In December of 1984, an event occurred which would further spur my writings and that was the death of my band director, Louie. We left from school on Friday, and he stood at the band room door and in his booming voice said, “I’ll see you next week.” He didn’t. He died either that night or the following night of a massive heart attack. Our small community was devastated. He had been the band director when my mom was in the band in 1964. He’s buried within in a mile of my current home.

I had never faced death before. I doubt many of us had at that time. The memories have faded a bit over time, but there are many things that still stand out. Crying on the lapels of my other band director and our choir director. Huddling with other members of the band, the announcement that school was canceled the day of the funeral, how the well meaning funeral director tried to pull me closer to the casket and ended up freaking me out.

As I entered 9th grade, my reputation preceded me which allowed me a coveted spot in a creative writing class, usually reserved for Seniors. (That’s a trial by fire I STILL have difficulty writing about.) I don’t recall what our first assignment was but I do recall what I wrote about and it was Louie’s death and the affect of his death on those around me, especially Mark, the associate band director, and someone that I was particularly close to (to the extent we didn’t pull a Mary Kay and we actually waited until I was OUT of high school to…. ummm… you get the picture.)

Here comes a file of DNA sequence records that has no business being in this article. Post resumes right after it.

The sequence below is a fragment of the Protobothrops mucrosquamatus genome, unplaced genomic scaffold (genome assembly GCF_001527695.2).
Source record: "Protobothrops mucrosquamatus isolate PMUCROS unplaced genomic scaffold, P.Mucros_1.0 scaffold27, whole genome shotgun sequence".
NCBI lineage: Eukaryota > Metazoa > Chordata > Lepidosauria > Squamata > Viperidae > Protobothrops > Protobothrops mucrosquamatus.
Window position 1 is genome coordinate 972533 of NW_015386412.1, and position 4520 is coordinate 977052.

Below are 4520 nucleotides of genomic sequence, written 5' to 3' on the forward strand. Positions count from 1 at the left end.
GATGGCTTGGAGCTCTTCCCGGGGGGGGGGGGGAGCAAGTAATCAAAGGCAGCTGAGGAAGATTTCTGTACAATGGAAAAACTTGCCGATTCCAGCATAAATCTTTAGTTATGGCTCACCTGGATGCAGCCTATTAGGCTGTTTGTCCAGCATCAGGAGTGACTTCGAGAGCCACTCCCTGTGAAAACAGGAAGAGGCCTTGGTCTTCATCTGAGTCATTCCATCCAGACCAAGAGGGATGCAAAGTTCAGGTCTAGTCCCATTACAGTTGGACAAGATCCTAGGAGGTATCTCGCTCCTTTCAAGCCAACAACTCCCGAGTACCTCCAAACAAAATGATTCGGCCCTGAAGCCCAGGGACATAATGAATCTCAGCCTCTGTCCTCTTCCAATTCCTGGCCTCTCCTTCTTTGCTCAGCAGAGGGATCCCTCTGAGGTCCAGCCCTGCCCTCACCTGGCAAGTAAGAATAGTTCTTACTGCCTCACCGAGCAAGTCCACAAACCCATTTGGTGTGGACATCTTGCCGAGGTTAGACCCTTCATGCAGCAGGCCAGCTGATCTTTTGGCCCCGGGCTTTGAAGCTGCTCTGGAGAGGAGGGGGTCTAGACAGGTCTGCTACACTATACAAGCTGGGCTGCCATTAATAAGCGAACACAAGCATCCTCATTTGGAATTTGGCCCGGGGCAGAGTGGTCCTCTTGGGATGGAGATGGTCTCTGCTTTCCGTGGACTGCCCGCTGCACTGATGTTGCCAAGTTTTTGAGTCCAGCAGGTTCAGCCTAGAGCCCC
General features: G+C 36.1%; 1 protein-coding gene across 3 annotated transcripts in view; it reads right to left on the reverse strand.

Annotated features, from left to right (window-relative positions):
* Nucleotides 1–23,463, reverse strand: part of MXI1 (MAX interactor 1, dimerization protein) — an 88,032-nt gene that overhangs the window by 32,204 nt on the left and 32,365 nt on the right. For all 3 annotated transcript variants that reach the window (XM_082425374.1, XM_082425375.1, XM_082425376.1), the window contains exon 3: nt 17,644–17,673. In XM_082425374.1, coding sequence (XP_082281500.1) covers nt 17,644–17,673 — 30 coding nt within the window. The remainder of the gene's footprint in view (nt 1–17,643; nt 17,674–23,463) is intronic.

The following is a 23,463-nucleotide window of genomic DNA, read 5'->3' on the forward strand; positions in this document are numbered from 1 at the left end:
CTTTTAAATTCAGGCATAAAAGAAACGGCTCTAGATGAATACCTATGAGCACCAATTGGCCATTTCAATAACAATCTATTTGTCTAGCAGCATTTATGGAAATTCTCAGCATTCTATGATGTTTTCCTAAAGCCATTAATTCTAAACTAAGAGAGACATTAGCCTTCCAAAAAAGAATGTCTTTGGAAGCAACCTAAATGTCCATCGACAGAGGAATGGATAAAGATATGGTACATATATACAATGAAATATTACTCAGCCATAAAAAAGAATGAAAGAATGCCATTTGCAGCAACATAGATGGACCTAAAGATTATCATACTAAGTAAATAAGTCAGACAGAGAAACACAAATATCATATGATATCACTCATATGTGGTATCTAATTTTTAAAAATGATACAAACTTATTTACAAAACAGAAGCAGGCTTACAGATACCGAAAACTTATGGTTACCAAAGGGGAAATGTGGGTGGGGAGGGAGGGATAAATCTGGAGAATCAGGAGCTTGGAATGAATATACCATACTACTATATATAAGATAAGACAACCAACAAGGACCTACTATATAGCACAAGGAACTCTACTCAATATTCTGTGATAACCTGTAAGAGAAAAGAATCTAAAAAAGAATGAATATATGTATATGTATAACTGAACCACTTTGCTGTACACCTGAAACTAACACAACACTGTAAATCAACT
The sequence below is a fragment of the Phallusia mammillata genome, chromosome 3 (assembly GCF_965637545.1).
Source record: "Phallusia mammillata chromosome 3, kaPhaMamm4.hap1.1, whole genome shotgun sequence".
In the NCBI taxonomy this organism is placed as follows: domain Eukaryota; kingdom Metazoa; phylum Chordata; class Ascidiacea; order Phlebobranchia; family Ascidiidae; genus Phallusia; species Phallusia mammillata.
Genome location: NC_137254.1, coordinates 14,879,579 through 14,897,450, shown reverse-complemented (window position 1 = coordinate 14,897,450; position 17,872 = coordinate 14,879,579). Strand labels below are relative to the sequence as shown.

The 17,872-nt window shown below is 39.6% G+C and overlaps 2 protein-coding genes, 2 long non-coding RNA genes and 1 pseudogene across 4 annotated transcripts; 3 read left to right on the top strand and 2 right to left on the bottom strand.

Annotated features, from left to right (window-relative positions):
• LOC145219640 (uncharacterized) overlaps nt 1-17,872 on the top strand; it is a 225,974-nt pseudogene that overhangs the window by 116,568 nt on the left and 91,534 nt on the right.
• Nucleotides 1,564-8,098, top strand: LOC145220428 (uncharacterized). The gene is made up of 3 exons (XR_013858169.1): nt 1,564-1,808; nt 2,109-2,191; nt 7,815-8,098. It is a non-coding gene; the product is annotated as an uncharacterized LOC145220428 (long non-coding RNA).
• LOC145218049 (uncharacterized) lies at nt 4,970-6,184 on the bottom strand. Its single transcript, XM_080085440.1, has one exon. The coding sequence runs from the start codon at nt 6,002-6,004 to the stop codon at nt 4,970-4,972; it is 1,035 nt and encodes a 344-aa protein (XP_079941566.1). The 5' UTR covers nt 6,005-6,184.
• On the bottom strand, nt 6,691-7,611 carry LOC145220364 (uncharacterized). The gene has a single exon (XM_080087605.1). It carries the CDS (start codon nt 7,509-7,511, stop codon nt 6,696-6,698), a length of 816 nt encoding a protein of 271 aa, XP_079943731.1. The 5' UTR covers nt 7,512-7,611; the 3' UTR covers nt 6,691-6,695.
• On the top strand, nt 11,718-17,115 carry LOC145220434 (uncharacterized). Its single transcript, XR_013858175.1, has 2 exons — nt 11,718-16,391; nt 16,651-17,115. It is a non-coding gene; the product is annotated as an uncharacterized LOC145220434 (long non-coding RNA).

Even as I wrote it, I didn’t realize the impact of my words. I didn’t realize the emotion my words would provoke until I read it aloud to my class. I did what I’m doing now, and that is choking up. I didn’t realize that all of the things I felt and saw happening around me, others had too, and when I wrote it down, I captured it, as a time capsule that we would, collectively, always understand.

Writing stopped being just a creative outlet. It became an emotional release. My writing began to take on other facets as my world continued to evolve. I carried over my creativity to the yearbook and became copy editor before I was ever in high school. That was between the 8th and 9th grades. (That’s how I got into the creative writing class – the teacher was the yearbook staff advisor.) My Sophomore year I was copy/assistant editor and at the end of my Sophomore year was named editor.